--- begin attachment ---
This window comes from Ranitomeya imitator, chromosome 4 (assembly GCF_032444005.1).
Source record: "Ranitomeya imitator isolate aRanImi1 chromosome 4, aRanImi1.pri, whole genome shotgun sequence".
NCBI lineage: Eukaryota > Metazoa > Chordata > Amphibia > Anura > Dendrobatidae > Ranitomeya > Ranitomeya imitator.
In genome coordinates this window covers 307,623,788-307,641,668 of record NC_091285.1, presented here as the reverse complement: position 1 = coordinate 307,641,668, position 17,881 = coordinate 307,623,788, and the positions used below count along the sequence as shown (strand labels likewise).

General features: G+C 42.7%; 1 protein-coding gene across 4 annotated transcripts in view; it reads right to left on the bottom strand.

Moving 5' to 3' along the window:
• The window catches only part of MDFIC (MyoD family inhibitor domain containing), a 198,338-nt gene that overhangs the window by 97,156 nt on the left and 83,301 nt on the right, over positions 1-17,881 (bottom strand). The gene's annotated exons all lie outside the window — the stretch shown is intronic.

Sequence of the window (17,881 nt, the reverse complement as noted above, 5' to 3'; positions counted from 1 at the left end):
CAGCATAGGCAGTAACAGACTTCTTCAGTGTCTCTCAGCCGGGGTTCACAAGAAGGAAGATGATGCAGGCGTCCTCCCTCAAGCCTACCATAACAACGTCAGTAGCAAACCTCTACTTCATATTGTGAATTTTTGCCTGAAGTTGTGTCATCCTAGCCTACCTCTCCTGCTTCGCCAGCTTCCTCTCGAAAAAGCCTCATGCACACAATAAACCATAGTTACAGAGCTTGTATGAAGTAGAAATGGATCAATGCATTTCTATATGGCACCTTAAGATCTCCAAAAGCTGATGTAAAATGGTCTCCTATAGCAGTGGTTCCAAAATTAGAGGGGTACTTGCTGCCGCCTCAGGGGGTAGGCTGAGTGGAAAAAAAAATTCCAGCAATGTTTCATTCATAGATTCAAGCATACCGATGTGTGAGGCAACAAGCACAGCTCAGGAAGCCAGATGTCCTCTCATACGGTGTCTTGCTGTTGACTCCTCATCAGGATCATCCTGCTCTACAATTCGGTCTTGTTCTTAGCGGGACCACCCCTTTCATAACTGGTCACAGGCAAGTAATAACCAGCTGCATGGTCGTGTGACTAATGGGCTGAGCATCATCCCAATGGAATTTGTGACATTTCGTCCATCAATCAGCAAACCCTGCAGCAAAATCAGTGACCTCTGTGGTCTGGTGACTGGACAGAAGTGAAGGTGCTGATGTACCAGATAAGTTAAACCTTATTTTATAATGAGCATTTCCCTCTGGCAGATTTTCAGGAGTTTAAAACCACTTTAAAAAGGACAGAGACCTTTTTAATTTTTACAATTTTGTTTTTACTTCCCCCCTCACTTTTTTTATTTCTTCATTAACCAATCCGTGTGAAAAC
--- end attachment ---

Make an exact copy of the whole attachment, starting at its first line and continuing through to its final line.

This window comes from Ranitomeya imitator, chromosome 4 (assembly GCF_032444005.1).
Source record: "Ranitomeya imitator isolate aRanImi1 chromosome 4, aRanImi1.pri, whole genome shotgun sequence".
NCBI lineage: Eukaryota > Metazoa > Chordata > Amphibia > Anura > Dendrobatidae > Ranitomeya > Ranitomeya imitator.
In genome coordinates this window covers 307,623,788-307,641,668 of record NC_091285.1, presented here as the reverse complement: position 1 = coordinate 307,641,668, position 17,881 = coordinate 307,623,788, and the positions used below count along the sequence as shown (strand labels likewise).

General features: G+C 42.7%; 1 protein-coding gene across 4 annotated transcripts in view; it reads right to left on the bottom strand.

Moving 5' to 3' along the window:
• The window catches only part of MDFIC (MyoD family inhibitor domain containing), a 198,338-nt gene that overhangs the window by 97,156 nt on the left and 83,301 nt on the right, over positions 1-17,881 (bottom strand). The gene's annotated exons all lie outside the window — the stretch shown is intronic.

Sequence of the window (17,881 nt, the reverse complement as noted above, 5' to 3'; positions counted from 1 at the left end):
CAGCATAGGCAGTAACAGACTTCTTCAGTGTCTCTCAGCCGGGGTTCACAAGAAGGAAGATGATGCAGGCGTCCTCCCTCAAGCCTACCATAACAACGTCAGTAGCAAACCTCTACTTCATATTGTGAATTTTTGCCTGAAGTTGTGTCATCCTAGCCTACCTCTCCTGCTTCGCCAGCTTCCTCTCGAAAAAGCCTCATGCACACAATAAACCATAGTTACAGAGCTTGTATGAAGTAGAAATGGATCAATGCATTTCTATATGGCACCTTAAGATCTCCAAAAGCTGATGTAAAATGGTCTCCTATAGCAGTGGTTCCAAAATTAGAGGGGTACTTGCTGCCGCCTCAGGGGGTAGGCTGAGTGGAAAAAAAAATTCCAGCAATGTTTCATTCATAGATTCAAGCATACCGATGTGTGAGGCAACAAGCACAGCTCAGGAAGCCAGATGTCCTCTCATACGGTGTCTTGCTGTTGACTCCTCATCAGGATCATCCTGCTCTACAATTCGGTCTTGTTCTTAGCGGGACCACCCCTTTCATAACTGGTCACAGGCAAGTAATAACCAGCTGCATGGTCGTGTGACTAATGGGCTGAGCATCATCCCAATGGAATTTGTGACATTTCGTCCATCAATCAGCAAACCCTGCAGCAAAATCAGTGACCTCTGTGGTCTGGTGACTGGACAGAAGTGAAGGTGCTGATGTACCAGATAAGTTAAACCTTATTTTATAATGAGCATTTCCCTCTGGCAGATTTTCAGGAGTTTAAAACCACTTTAAAAAGGACAGAGACCTTTTTAATTTTTACAATTTTGTTTTTACTTCCCCCCTCACTTTTTTTATTTCTTCATTAACCAATCCGTGTGAAAAC